individual residential lots range from 7,500 square feet on Oahu to one acre on Molokai. 16/
Cost and Program Financing
The greatest problem encountered by the DHHL in its residential program is lack of funds. The DHHL estimates that it costs about $75,000 to place a native Hawaiian family on a residential homestead. The State of Hawaii, through the DHHL, provides the site development and design for residential lots at no cost to the homesteader. These infrastructure improvements include roads, sewers, water, electrical lines, streetlights, and sidewalks. These site improvements cost about $35,000 per unit, and constructing a house costs another $40,000. Here again, the State bears the cost of financing low interest loans or guaranteed loans. 17/ DHHL estimates that it will require $477 million to satisfy the present residential waiting list of 6,360 homestead applicants. 18/ The approximate cost of a home constructed on homestead lands is considerably less than the average cost of home construction in Hawaii in general. Because interest rates are low, the monthly payments by homesteaders are also lower than for others in the State. However, these facts do not take into account the quality of homestead housing. Many homesteaders complain about substandard quality.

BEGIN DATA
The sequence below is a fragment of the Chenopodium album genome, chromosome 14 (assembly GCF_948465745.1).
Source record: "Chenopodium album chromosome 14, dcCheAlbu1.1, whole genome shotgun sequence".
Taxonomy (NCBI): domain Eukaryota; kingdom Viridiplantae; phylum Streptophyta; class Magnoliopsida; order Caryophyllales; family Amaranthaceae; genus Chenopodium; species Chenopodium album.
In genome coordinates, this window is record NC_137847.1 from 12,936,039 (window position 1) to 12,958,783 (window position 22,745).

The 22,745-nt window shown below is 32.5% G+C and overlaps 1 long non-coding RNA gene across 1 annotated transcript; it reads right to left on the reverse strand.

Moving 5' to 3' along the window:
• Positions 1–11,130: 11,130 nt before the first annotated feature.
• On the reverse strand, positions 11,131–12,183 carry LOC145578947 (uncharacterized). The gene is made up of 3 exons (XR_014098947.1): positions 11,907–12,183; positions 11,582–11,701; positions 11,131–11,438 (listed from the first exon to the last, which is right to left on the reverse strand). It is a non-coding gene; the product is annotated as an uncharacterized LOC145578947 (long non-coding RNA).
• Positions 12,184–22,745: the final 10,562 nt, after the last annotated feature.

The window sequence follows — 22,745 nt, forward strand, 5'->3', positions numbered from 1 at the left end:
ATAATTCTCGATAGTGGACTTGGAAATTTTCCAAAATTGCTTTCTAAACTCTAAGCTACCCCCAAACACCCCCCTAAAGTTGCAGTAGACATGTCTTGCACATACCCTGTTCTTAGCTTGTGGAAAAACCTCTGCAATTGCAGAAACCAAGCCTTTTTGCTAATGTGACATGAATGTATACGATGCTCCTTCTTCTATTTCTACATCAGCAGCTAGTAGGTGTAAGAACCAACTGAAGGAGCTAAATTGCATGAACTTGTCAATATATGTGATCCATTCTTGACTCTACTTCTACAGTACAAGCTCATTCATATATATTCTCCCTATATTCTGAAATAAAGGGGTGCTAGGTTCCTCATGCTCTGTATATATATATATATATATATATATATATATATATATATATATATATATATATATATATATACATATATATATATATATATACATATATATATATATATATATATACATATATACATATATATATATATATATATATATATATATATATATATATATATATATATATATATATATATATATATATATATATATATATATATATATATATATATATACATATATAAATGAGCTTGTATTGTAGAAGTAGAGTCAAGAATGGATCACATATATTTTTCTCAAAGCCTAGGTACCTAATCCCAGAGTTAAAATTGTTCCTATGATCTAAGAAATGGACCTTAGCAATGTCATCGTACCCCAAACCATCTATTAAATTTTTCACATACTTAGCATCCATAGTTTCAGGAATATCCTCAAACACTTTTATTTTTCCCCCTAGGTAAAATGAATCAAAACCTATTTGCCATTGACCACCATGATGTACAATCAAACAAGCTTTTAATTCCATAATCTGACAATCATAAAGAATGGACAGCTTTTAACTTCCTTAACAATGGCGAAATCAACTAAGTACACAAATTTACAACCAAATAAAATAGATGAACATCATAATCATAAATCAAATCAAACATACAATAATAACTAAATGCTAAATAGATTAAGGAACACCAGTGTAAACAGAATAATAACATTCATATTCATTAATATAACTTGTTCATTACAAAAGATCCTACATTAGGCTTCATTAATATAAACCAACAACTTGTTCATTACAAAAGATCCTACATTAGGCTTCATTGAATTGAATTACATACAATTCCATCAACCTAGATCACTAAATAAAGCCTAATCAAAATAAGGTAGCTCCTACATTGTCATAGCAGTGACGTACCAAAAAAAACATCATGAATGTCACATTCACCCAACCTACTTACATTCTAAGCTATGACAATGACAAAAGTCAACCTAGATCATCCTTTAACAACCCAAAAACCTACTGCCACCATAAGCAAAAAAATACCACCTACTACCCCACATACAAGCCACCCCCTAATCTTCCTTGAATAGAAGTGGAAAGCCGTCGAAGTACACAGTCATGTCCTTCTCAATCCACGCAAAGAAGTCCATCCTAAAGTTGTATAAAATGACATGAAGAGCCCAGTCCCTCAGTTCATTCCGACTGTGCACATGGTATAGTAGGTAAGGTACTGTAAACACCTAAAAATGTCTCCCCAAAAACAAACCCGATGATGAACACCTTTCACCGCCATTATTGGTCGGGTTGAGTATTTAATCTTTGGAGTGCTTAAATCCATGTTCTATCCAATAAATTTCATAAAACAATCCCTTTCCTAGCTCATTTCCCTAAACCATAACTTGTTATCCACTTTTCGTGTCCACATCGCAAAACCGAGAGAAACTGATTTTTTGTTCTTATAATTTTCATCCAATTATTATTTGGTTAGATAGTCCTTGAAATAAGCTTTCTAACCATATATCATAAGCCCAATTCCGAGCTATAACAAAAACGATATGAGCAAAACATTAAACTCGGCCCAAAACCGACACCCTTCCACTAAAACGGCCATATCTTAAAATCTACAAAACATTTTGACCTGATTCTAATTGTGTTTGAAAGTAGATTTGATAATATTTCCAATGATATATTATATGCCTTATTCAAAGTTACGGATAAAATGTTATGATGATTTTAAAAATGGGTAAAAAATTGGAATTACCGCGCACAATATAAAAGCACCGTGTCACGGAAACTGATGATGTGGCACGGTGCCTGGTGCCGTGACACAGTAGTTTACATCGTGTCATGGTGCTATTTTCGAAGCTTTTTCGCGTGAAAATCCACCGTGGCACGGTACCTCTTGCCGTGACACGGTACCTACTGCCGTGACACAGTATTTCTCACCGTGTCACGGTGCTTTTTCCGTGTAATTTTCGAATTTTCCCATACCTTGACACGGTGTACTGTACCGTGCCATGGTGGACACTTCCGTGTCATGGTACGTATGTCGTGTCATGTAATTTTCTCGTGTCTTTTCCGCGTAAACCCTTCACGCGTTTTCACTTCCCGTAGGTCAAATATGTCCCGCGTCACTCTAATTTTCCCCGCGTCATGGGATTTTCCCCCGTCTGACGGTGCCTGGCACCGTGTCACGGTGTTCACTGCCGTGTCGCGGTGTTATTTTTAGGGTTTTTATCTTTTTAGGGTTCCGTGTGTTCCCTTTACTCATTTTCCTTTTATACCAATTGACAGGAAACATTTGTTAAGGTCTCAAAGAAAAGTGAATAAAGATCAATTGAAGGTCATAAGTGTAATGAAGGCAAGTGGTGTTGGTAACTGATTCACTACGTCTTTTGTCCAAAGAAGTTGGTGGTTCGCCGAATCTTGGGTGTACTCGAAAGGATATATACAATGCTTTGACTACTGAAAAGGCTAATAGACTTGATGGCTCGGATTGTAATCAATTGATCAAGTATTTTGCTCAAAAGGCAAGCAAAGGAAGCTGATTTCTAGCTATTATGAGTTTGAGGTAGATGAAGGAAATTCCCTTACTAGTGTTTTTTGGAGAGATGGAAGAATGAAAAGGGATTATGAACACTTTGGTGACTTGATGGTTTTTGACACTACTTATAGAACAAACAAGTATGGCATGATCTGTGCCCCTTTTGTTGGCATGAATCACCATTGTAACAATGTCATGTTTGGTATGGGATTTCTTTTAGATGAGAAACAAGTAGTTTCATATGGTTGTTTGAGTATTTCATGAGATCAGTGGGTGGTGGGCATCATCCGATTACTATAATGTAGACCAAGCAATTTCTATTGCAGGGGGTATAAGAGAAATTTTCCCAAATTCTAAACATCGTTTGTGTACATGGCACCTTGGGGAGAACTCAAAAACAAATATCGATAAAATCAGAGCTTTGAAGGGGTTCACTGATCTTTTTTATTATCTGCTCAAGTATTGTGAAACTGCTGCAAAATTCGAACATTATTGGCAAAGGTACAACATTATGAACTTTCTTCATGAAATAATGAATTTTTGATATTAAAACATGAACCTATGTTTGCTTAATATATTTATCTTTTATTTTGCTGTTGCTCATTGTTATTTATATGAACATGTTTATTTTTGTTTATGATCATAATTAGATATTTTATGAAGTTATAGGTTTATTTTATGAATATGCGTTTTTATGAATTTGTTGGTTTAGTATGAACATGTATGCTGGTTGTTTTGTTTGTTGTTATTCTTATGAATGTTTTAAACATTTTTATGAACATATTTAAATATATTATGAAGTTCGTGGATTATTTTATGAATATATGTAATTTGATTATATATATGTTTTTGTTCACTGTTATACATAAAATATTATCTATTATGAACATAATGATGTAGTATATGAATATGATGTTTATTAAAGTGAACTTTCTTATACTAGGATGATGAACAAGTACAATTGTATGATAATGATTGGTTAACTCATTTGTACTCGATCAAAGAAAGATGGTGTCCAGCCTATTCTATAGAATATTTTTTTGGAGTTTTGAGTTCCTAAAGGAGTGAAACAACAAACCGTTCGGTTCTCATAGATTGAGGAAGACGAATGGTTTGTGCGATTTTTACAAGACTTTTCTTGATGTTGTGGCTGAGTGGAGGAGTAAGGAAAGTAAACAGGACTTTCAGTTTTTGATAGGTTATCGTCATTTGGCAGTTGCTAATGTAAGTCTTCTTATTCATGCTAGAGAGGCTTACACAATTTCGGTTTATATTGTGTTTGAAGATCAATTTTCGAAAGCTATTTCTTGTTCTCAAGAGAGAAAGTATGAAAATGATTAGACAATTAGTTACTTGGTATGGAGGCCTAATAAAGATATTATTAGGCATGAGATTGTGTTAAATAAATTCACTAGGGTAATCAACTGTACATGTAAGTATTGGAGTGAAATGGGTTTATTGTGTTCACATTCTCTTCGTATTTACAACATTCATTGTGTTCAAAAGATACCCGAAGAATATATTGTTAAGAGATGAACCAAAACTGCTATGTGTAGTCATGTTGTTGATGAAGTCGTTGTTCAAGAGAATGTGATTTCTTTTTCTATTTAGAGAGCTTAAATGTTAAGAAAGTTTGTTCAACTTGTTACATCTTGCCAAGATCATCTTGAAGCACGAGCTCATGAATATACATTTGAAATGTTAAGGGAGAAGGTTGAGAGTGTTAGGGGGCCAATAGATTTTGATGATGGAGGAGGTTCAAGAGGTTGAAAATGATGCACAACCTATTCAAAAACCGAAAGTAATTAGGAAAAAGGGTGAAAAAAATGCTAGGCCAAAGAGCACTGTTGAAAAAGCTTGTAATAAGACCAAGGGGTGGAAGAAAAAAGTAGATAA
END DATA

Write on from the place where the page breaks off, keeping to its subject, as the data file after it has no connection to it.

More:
Since 1975, the State of Hawaii has provided the homesteading program over $40 million in general obligation bond monies for offsite improvements and loan capitalization. However, this infusion of State funds is not likely to continue because the State Constitution limits its authority to incur debt.
The DHHL is authorized to make loans from any revolving loan fund to lessees for the following purposes:
- (1) The repair, maintenance, purchase, or erection of dwellings on Hawaiian home lands, and the undertaking of other permanent improvements thereon;
- (2) The purchase of livestock, swine, poultry, fowl, and farm equipment; and
- (3) Otherwise assisting in the development of tracts, farm and ranch operations;
- (4) The cost of:
- (a) Breaking up, planting and cultivating land, and harvesting crops;
- (b) Purchase of seeds, fertilizers, feeds, insecticides medicines and chemicals for disease and pest control for animals and crops, and related supplies required for farm and ranch operations;
- (c) The erection of fences and other permanent improvements for farm or ranch purposes;
- (d) The expense of marketing; and
- (5) To assist lessees in the operation or erection of theaters, garages, service stations, markets, stores, and other mercantile establishments, all of which shall be owned by lessees of the department or by organizations formed andcontrolled by said lessees. 19/